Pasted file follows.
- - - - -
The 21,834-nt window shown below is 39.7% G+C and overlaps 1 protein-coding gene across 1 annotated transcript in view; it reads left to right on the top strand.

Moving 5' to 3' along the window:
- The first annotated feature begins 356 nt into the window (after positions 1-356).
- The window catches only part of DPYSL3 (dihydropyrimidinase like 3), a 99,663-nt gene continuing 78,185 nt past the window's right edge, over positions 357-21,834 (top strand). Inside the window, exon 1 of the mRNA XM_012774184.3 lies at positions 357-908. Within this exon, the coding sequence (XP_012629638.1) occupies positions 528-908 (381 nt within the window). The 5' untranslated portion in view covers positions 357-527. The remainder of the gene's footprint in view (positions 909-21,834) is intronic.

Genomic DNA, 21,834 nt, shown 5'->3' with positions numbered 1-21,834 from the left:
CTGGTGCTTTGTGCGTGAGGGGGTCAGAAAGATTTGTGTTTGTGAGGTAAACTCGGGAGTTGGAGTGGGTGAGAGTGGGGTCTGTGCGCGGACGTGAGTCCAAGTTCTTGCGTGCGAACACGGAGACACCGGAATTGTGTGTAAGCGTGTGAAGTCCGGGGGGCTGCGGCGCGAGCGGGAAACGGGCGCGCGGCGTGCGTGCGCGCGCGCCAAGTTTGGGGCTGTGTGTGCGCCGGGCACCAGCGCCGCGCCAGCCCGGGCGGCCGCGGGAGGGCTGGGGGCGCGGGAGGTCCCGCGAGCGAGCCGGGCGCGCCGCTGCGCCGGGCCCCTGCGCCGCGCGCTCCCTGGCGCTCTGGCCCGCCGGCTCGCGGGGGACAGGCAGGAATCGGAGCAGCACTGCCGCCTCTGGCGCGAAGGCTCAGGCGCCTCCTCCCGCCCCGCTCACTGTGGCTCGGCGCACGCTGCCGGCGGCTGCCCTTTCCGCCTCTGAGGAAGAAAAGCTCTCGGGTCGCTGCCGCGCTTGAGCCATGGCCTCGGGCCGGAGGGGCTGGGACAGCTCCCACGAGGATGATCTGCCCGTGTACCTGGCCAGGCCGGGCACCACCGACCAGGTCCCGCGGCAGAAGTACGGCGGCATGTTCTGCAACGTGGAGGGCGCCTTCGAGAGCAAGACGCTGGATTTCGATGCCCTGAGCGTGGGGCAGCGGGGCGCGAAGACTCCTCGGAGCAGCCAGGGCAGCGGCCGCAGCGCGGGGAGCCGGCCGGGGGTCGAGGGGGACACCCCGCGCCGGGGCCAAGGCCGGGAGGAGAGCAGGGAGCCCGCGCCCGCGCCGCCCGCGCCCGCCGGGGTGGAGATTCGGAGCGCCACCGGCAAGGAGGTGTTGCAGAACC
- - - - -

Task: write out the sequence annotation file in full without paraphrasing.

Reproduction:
The 21,834-nt window shown below is 39.7% G+C and overlaps 1 protein-coding gene across 1 annotated transcript in view; it reads left to right on the top strand.

Moving 5' to 3' along the window:
- The first annotated feature begins 356 nt into the window (after positions 1-356).
- The window catches only part of DPYSL3 (dihydropyrimidinase like 3), a 99,663-nt gene continuing 78,185 nt past the window's right edge, over positions 357-21,834 (top strand). Inside the window, exon 1 of the mRNA XM_012774184.3 lies at positions 357-908. Within this exon, the coding sequence (XP_012629638.1) occupies positions 528-908 (381 nt within the window). The 5' untranslated portion in view covers positions 357-527. The remainder of the gene's footprint in view (positions 909-21,834) is intronic.

Genomic DNA, 21,834 nt, shown 5'->3' with positions numbered 1-21,834 from the left:
CTGGTGCTTTGTGCGTGAGGGGGTCAGAAAGATTTGTGTTTGTGAGGTAAACTCGGGAGTTGGAGTGGGTGAGAGTGGGGTCTGTGCGCGGACGTGAGTCCAAGTTCTTGCGTGCGAACACGGAGACACCGGAATTGTGTGTAAGCGTGTGAAGTCCGGGGGGCTGCGGCGCGAGCGGGAAACGGGCGCGCGGCGTGCGTGCGCGCGCGCCAAGTTTGGGGCTGTGTGTGCGCCGGGCACCAGCGCCGCGCCAGCCCGGGCGGCCGCGGGAGGGCTGGGGGCGCGGGAGGTCCCGCGAGCGAGCCGGGCGCGCCGCTGCGCCGGGCCCCTGCGCCGCGCGCTCCCTGGCGCTCTGGCCCGCCGGCTCGCGGGGGACAGGCAGGAATCGGAGCAGCACTGCCGCCTCTGGCGCGAAGGCTCAGGCGCCTCCTCCCGCCCCGCTCACTGTGGCTCGGCGCACGCTGCCGGCGGCTGCCCTTTCCGCCTCTGAGGAAGAAAAGCTCTCGGGTCGCTGCCGCGCTTGAGCCATGGCCTCGGGCCGGAGGGGCTGGGACAGCTCCCACGAGGATGATCTGCCCGTGTACCTGGCCAGGCCGGGCACCACCGACCAGGTCCCGCGGCAGAAGTACGGCGGCATGTTCTGCAACGTGGAGGGCGCCTTCGAGAGCAAGACGCTGGATTTCGATGCCCTGAGCGTGGGGCAGCGGGGCGCGAAGACTCCTCGGAGCAGCCAGGGCAGCGGCCGCAGCGCGGGGAGCCGGCCGGGGGTCGAGGGGGACACCCCGCGCCGGGGCCAAGGCCGGGAGGAGAGCAGGGAGCCCGCGCCCGCGCCGCCCGCGCCCGCCGGGGTGGAGATTCGGAGCGCCACCGGCAAGGAGGTGTTGCAGAACC